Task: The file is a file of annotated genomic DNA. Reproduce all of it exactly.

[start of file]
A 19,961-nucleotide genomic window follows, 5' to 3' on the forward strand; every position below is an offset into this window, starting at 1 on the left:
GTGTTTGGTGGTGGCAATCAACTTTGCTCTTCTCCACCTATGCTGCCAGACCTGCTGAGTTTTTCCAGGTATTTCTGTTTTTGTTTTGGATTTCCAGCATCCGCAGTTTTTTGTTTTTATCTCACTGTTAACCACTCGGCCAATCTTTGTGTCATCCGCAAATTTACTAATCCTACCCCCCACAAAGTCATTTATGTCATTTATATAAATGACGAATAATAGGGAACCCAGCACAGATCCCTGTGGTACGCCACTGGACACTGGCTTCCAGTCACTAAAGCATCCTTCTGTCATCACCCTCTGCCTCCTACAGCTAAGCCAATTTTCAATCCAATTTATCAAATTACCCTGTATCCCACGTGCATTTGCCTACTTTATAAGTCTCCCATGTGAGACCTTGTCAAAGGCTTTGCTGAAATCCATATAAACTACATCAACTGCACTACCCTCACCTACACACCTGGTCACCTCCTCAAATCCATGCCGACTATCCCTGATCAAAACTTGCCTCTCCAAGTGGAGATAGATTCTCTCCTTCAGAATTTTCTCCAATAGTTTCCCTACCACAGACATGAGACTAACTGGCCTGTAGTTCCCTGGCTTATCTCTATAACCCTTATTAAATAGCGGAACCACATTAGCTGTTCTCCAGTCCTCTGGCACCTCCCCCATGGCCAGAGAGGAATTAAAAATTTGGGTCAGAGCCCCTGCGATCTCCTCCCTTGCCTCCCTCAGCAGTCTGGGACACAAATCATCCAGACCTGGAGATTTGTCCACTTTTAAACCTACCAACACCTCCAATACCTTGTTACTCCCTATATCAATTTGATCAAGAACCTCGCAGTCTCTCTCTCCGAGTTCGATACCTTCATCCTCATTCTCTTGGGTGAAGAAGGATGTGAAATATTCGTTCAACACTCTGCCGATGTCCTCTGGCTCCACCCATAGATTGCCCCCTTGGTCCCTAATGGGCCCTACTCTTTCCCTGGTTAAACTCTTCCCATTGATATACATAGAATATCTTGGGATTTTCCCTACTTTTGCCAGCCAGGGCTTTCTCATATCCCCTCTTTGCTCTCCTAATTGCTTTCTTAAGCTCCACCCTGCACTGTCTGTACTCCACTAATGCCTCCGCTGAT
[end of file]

A 19,961-nucleotide genomic window follows, 5' to 3' on the forward strand; every position below is an offset into this window, starting at 1 on the left:
GTGTTTGGTGGTGGCAATCAACTTTGCTCTTCTCCACCTATGCTGCCAGACCTGCTGAGTTTTTCCAGGTATTTCTGTTTTTGTTTTGGATTTCCAGCATCCGCAGTTTTTTGTTTTTATCTCACTGTTAACCACTCGGCCAATCTTTGTGTCATCCGCAAATTTACTAATCCTACCCCCCACAAAGTCATTTATGTCATTTATATAAATGACGAATAATAGGGAACCCAGCACAGATCCCTGTGGTACGCCACTGGACACTGGCTTCCAGTCACTAAAGCATCCTTCTGTCATCACCCTCTGCCTCCTACAGCTAAGCCAATTTTCAATCCAATTTATCAAATTACCCTGTATCCCACGTGCATTTGCCTACTTTATAAGTCTCCCATGTGAGACCTTGTCAAAGGCTTTGCTGAAATCCATATAAACTACATCAACTGCACTACCCTCACCTACACACCTGGTCACCTCCTCAAATCCATGCCGACTATCCCTGATCAAAACTTGCCTCTCCAAGTGGAGATAGATTCTCTCCTTCAGAATTTTCTCCAATAGTTTCCCTACCACAGACATGAGACTAACTGGCCTGTAGTTCCCTGGCTTATCTCTATAACCCTTATTAAATAGCGGAACCACATTAGCTGTTCTCCAGTCCTCTGGCACCTCCCCCATGGCCAGAGAGGAATTAAAAATTTGGGTCAGAGCCCCTGCGATCTCCTCCCTTGCCTCCCTCAGCAGTCTGGGACACAAATCATCCAGACCTGGAGATTTGTCCACTTTTAAACCTACCAACACCTCCAATACCTTGTTACTCCCTATATCAATTTGATCAAGAACCTCGCAGTCTCTCTCTCCGAGTTCGATACCTTCATCCTCATTCTCTTGGGTGAAGAAGGATGTGAAATATTCGTTCAACACTCTGCCGATGTCCTCTGGCTCCACCCATAGATTGCCCCCTTGGTCCCTAATGGGCCCTACTCTTTCCCTGGTTAAACTCTTCCCATTGATATACATAGAATATCTTGGGATTTTCCCTACTTTTGCCAGCCAGGGCTTTCTCATATCCCCTCTTTGCTCTCCTAATTGCTTTCTTAAGCTCCACCCTGCACTGTCTGTACTCCACTAATGCCTCCGCTGAT